(The large particles must be at least 2mm in size and can be boulder size). Easily identified on portages and around
- A woody plant which bears its seed in cones (literally "cone bearing"). Well represented in the North Country
by the needle leaf evergreens and one deciduous needle leaf tree, the Tamarack (Larix
- The visible fruiting body of a wood-rotting fungus, especially of the family Polyporaceae,
usually indicating well established rot in the underlying wood.
- Continental Divide
- A major drainage divide separating the drainage to one ocean from another. In the North Country, the Laurentian
Divide separates the streams which flow to the Atlantic Ocean by way of the St. Lawrence River, from those which
flow north to Hudson Bay and the Arctic Ocean.
- Cook County
- The easternmost of Minnesota's BWCA counties, extending from the Canadian border south
to Superior. Lake County is to the west. The county seat and largest city is Grand
- A lake. Probably from the Ojibwe kokosh, "pig, hog, swine."
- A subclass of freshwater crustaceans. From the Latin: cope, "one shell".
- Collective term for all the petals of a flower, separate or fused together.
- Lichens which colonize tree bark.
- Any of the many birds of the family Corvidæ, the Crows. Represented in the North Country by two
northern species resident year round, the Canada Jay (Perisoreus canadensis) and Northern Raven (Corvus
corax), and two summer visitors near the northern edge of their range, the Blue Jay (Cyanocitta cristata)
and the American Crow (Corvus brachyrhynchos).
- A "seed leaf" of a plant, which either stores or absorbs food. Whether a species has one or two marks the great
division of the flowering plants (Angiosperms) into the Monocots
- A method of primitive road construction in which poles were laid side by side to provide a firm, if rough, surface.
Still useful in the BWCA for portage trails crossing bogs and other muddy areas. From the French cours du roi,
literally the King's Road, and the derivation for the textured fabric of the same name.
- A nest parasite which lays its eggs in the nests of other, generally smaller, birds, leaving the eggs to be incubated
and young fed by the "adoptive parent". The cowbird hatchling often pushes the younger offspring of its host
out of the nest to their death and can have a negative impact on local populations of host species. The cowbird
of the North Country is the native Brown Headed Cowbird (Molothrus ater).
- An animal typically active at dawn and at dusk but at rest during the midday and nighttime hours.
- A small finch whose upper and lower bills are of such length and curvature as to cross one another when closed.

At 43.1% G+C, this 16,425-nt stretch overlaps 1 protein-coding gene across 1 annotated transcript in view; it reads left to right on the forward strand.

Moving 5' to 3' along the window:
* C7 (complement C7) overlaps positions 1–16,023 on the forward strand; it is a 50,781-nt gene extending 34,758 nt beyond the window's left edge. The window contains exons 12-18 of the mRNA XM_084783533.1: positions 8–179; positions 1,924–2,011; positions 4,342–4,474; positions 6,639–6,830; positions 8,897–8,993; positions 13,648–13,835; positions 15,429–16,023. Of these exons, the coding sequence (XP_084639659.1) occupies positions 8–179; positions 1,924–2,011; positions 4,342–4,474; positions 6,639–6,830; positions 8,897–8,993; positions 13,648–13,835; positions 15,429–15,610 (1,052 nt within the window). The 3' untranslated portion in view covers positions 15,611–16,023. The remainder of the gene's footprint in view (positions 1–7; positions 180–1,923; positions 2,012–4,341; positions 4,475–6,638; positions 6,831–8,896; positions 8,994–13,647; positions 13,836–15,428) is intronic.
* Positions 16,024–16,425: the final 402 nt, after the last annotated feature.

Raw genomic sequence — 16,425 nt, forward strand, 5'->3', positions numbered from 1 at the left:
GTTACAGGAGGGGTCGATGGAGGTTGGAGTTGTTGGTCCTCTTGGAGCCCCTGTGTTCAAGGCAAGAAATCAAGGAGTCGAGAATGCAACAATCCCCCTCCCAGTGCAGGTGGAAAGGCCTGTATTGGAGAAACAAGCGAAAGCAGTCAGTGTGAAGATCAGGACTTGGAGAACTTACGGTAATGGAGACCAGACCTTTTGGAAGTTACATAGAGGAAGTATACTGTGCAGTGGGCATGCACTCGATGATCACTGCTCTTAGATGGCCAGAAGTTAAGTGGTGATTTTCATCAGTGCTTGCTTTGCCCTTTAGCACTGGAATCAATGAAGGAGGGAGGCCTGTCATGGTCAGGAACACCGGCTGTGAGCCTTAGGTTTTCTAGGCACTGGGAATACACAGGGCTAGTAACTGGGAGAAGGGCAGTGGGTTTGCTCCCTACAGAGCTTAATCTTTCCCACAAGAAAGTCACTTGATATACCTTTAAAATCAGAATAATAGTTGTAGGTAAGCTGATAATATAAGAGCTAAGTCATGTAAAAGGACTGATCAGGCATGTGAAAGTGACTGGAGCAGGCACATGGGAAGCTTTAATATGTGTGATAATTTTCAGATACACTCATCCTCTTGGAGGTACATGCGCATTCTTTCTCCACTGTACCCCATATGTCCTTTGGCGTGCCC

An evolutionary adaptation for extricating the seed from conifer cones. Represented in the North Country by two
species, the Red Crossbill (Loxia curvirostra), and the White Winged Crossbill.(Loxia leucoptera).
Ajidêkoneshi in the Ojibwe.
- Upper part of a tree, including the branches and foliage.
- Crown Fire
- A wildfire of sufficient intensity as to have climbed from the ground to the tree tops and which then spreads
at the treetop level. Not uncommon in the northern forests before the days of fire supression, especially in stands
of Black Spruce (Picea mariana).
- Crown Lands
- Those public lands of the Canadian Province of Ontario adjacent to the BWCAW and Quetico
Provincial Park, but not a part of Quetico.
- Arthropods with a chitinous exoskeleton (ie, hard shell). These are the most abundant
zooplankton, feeding on diatoms, copepods,
fish eggs, larva, and other small organisms. Also includes the larger crayfish. From
the Latin crusta, "shell or crust".
- An extremely thin type of lichens which gives the impression of having been painted
onto the rock or bark substrate, adhering closely to at all points under the thallus.
Often raised and bumpy with numerous surface cracks. Removal from the substrata will cause extensive damage. These
pioneering lichens can survive in harsher environments than other groups. Also known as "crusties" or "fairy
- The hollow or pithy (non-woody) stem found in grasses and sedges.
- Cummings Lake Trail
- A 5 mile hiking trail extending west from County Road 644 to Cummings
Lake in the BWCAW. Begins on an old logging road.
- Curtain Falls
- A Border Route waterfall, dropping from Crooked into Iron Lake. Bypassed
by a 140 rod portage on the southern (American) side.
- Bluegreen Algae. The smallest plankton, sometimes abundant in freshwater. May form large
algae cluster mats.